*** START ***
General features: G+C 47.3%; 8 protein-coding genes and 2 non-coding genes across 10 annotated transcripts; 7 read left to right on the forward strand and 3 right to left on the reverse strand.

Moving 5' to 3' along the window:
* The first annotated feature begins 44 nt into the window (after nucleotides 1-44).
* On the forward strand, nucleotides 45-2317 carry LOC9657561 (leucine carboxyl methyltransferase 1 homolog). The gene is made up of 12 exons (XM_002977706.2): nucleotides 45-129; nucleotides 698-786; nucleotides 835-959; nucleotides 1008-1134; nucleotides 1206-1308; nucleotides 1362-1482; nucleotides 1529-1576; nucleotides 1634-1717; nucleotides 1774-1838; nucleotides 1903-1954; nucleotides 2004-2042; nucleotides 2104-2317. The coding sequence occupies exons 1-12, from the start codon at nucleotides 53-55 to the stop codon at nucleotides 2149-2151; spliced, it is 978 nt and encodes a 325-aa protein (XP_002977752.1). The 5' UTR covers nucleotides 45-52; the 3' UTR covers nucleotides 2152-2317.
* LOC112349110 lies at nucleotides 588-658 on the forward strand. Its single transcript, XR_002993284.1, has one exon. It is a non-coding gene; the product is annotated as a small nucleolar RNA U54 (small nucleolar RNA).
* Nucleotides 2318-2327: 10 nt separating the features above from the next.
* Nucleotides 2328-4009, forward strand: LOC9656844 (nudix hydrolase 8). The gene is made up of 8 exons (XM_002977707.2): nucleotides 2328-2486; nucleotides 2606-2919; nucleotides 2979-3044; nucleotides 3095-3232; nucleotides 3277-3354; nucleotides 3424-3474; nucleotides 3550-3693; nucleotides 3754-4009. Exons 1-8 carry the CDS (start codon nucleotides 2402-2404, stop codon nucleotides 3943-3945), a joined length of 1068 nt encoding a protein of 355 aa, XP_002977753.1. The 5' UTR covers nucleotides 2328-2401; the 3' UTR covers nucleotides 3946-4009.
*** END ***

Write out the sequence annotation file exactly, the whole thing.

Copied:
General features: G+C 47.3%; 8 protein-coding genes and 2 non-coding genes across 10 annotated transcripts; 7 read left to right on the forward strand and 3 right to left on the reverse strand.

Moving 5' to 3' along the window:
* The first annotated feature begins 44 nt into the window (after nucleotides 1-44).
* On the forward strand, nucleotides 45-2317 carry LOC9657561 (leucine carboxyl methyltransferase 1 homolog). The gene is made up of 12 exons (XM_002977706.2): nucleotides 45-129; nucleotides 698-786; nucleotides 835-959; nucleotides 1008-1134; nucleotides 1206-1308; nucleotides 1362-1482; nucleotides 1529-1576; nucleotides 1634-1717; nucleotides 1774-1838; nucleotides 1903-1954; nucleotides 2004-2042; nucleotides 2104-2317. The coding sequence occupies exons 1-12, from the start codon at nucleotides 53-55 to the stop codon at nucleotides 2149-2151; spliced, it is 978 nt and encodes a 325-aa protein (XP_002977752.1). The 5' UTR covers nucleotides 45-52; the 3' UTR covers nucleotides 2152-2317.
* LOC112349110 lies at nucleotides 588-658 on the forward strand. Its single transcript, XR_002993284.1, has one exon. It is a non-coding gene; the product is annotated as a small nucleolar RNA U54 (small nucleolar RNA).
* Nucleotides 2318-2327: 10 nt separating the features above from the next.
* Nucleotides 2328-4009, forward strand: LOC9656844 (nudix hydrolase 8). The gene is made up of 8 exons (XM_002977707.2): nucleotides 2328-2486; nucleotides 2606-2919; nucleotides 2979-3044; nucleotides 3095-3232; nucleotides 3277-3354; nucleotides 3424-3474; nucleotides 3550-3693; nucleotides 3754-4009. Exons 1-8 carry the CDS (start codon nucleotides 2402-2404, stop codon nucleotides 3943-3945), a joined length of 1068 nt encoding a protein of 355 aa, XP_002977753.1. The 5' UTR covers nucleotides 2328-2401; the 3' UTR covers nucleotides 3946-4009.